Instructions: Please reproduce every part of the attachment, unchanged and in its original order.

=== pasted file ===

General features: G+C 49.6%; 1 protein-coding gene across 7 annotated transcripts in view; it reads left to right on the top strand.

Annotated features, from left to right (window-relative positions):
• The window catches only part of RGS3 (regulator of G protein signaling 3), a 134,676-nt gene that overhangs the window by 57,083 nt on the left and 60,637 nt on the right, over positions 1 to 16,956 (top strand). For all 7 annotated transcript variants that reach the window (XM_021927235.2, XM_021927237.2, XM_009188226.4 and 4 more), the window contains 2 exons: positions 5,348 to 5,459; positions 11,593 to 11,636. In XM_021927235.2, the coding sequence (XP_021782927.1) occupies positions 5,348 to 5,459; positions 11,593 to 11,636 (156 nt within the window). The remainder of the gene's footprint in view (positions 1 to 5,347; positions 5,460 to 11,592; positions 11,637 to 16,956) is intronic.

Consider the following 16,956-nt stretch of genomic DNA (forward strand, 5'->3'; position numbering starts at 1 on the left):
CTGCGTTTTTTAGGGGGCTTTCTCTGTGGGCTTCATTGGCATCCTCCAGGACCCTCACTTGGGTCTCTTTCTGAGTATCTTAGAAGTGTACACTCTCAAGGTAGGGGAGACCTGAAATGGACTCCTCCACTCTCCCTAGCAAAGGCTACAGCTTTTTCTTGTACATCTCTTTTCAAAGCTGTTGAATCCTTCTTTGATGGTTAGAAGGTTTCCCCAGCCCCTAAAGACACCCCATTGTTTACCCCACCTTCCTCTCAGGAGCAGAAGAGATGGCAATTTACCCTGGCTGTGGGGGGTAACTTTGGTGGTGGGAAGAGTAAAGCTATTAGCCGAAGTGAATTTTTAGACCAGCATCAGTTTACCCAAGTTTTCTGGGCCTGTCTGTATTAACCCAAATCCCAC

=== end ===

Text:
General features: G+C 49.6%; 1 protein-coding gene across 7 annotated transcripts in view; it reads left to right on the top strand.

Annotated features, from left to right (window-relative positions):
• The window catches only part of RGS3 (regulator of G protein signaling 3), a 134,676-nt gene that overhangs the window by 57,083 nt on the left and 60,637 nt on the right, over positions 1 to 16,956 (top strand). For all 7 annotated transcript variants that reach the window (XM_021927235.2, XM_021927237.2, XM_009188226.4 and 4 more), the window contains 2 exons: positions 5,348 to 5,459; positions 11,593 to 11,636. In XM_021927235.2, the coding sequence (XP_021782927.1) occupies positions 5,348 to 5,459; positions 11,593 to 11,636 (156 nt within the window). The remainder of the gene's footprint in view (positions 1 to 5,347; positions 5,460 to 11,592; positions 11,637 to 16,956) is intronic.

Consider the following 16,956-nt stretch of genomic DNA (forward strand, 5'->3'; position numbering starts at 1 on the left):
CTGCGTTTTTTAGGGGGCTTTCTCTGTGGGCTTCATTGGCATCCTCCAGGACCCTCACTTGGGTCTCTTTCTGAGTATCTTAGAAGTGTACACTCTCAAGGTAGGGGAGACCTGAAATGGACTCCTCCACTCTCCCTAGCAAAGGCTACAGCTTTTTCTTGTACATCTCTTTTCAAAGCTGTTGAATCCTTCTTTGATGGTTAGAAGGTTTCCCCAGCCCCTAAAGACACCCCATTGTTTACCCCACCTTCCTCTCAGGAGCAGAAGAGATGGCAATTTACCCTGGCTGTGGGGGGTAACTTTGGTGGTGGGAAGAGTAAAGCTATTAGCCGAAGTGAATTTTTAGACCAGCATCAGTTTACCCAAGTTTTCTGGGCCTGTCTGTATTAACCCAAATCCCAC